New guides can make it easier for your convenience store to offer and sell more healthful foods, bringing you more customers and enriching the offerings in your neighborhood.
The U.S. Department of Agriculture (USDA) says many families rely on their “corner stores” for their food purchases. It’s released the new Healthy Corner Stores Guide to provide store owners and communities with strategies and resources to make more healthy foods and beverages available.
Many agencies and advocates interested in public health say a broader offering at convenience stores will help improve people’s health, especially in lower income areas. What they hope for is:
— More fresh produce and frozen or canned fruits and vegetables, made with less sodium and sugar, along with whole-grain snacks and low-fat dairy products.
— Storage equipment, such as refrigerators, that can accommodate and display these broader offerings.
— More engagement of store owners and community organizations to increase demand for these items.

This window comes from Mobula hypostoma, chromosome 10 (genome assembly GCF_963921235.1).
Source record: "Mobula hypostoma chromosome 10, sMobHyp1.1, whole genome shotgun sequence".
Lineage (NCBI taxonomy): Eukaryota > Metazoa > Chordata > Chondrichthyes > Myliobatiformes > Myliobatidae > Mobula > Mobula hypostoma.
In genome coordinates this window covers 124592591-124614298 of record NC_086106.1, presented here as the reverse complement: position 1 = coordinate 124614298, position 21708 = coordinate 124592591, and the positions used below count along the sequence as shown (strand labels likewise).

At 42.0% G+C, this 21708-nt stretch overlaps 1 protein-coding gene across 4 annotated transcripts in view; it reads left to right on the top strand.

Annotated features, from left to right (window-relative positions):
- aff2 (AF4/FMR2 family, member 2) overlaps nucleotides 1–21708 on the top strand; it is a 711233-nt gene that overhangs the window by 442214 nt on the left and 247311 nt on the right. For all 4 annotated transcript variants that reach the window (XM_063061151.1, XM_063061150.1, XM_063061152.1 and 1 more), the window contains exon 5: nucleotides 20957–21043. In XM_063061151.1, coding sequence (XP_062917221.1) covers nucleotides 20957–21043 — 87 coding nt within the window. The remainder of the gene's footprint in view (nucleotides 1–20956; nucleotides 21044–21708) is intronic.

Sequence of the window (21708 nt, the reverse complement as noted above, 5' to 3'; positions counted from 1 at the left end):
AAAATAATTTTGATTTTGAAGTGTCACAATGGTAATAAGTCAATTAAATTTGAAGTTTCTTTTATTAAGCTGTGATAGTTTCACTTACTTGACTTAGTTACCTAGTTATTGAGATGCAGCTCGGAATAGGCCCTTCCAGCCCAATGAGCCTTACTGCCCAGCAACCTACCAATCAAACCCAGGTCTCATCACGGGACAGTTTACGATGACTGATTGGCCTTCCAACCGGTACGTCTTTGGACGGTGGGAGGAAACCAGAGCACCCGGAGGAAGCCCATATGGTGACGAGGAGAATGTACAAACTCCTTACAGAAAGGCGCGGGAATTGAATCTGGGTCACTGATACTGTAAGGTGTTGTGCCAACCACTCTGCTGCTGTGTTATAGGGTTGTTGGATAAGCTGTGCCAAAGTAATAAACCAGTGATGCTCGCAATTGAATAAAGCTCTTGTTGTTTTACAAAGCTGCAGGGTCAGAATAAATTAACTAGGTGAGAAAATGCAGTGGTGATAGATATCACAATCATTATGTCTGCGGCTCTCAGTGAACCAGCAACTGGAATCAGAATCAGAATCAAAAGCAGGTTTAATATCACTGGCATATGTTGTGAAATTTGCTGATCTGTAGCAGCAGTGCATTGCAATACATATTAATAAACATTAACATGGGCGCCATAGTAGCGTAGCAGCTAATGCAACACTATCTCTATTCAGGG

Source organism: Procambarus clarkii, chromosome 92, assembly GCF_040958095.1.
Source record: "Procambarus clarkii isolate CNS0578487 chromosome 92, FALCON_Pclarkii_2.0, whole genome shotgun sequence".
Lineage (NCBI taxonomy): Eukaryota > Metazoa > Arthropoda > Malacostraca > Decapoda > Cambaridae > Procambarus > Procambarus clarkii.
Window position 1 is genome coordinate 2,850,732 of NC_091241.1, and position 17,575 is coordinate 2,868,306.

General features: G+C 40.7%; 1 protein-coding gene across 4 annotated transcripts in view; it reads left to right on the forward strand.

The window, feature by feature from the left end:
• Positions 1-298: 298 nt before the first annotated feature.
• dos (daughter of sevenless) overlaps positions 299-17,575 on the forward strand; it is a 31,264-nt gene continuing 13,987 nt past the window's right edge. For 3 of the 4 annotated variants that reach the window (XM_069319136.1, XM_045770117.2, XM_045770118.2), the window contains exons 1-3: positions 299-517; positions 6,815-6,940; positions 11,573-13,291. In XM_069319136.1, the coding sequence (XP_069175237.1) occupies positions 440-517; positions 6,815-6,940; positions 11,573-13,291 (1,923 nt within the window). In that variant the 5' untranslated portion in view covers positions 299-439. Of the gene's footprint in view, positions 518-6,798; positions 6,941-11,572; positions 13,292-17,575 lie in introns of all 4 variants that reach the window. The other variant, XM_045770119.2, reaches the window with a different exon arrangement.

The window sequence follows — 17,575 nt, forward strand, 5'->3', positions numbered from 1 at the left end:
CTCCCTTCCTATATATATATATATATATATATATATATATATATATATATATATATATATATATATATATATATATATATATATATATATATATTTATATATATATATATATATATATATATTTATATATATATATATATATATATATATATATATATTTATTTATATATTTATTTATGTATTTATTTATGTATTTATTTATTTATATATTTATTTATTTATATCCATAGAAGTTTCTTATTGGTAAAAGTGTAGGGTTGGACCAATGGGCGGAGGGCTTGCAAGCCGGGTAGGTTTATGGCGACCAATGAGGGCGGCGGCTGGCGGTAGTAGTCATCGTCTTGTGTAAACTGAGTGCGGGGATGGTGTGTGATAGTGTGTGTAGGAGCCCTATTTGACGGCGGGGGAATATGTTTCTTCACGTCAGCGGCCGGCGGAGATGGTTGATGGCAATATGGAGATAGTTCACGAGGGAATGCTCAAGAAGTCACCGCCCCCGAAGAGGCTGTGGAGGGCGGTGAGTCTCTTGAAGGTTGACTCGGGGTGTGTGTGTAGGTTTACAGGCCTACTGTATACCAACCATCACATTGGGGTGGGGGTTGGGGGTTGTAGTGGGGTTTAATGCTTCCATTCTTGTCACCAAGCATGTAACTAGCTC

— Putting healthier choices in more prominent, eye-catching locations, with good signage.
One of the challenges stores face is sourcing these healthier food items. New strategies may be necessary to find additional distributors and tap into sources such as farmers’ markets.
The National Association of Convenience Stores has published a new toolkit to help stores improve their food selections, Ideas That Work To Grow Better-For-You Sales. ()
“Continued growth in sales of healthier, nutritious foods underscores the need for new strategies that capitalize on changes in consumer demand,” NACS Vice President of Strategic Industry Initiatives Jeff Lenard said in a news release. “NACS is leading the effort to create and communicate new opportunities for convenience retailers to both expand their selection of better-for-you offers and grow their business.”
The effort is part of NACS’ reFresh initiative, which includes Cornell University’s Food and Brand Lab among its partners.
The NACS toolkit provides instructions and graphics to make it easier for stores to sell their expanded offerings.
— Make new, fresh foods easy to find and buy, putting a variety of items together, and bundling items that would make a quick lunch to go.
— Offer at least three varieties of fresh produce. Choices lead to sales.
— Describe food in fun ways in your labeling.
— Take advantage of aisles and end caps for displays of healthful food.
— Use signs to tout the benefits of your new, fresh offerings, e.g.: “Did you know hydration keeps you focused and alert?”
— Use floor decals to direct customers to your new inventory.
— Employ “reminder” signs on the pumps and elsewhere to let customers know about the foods in your store.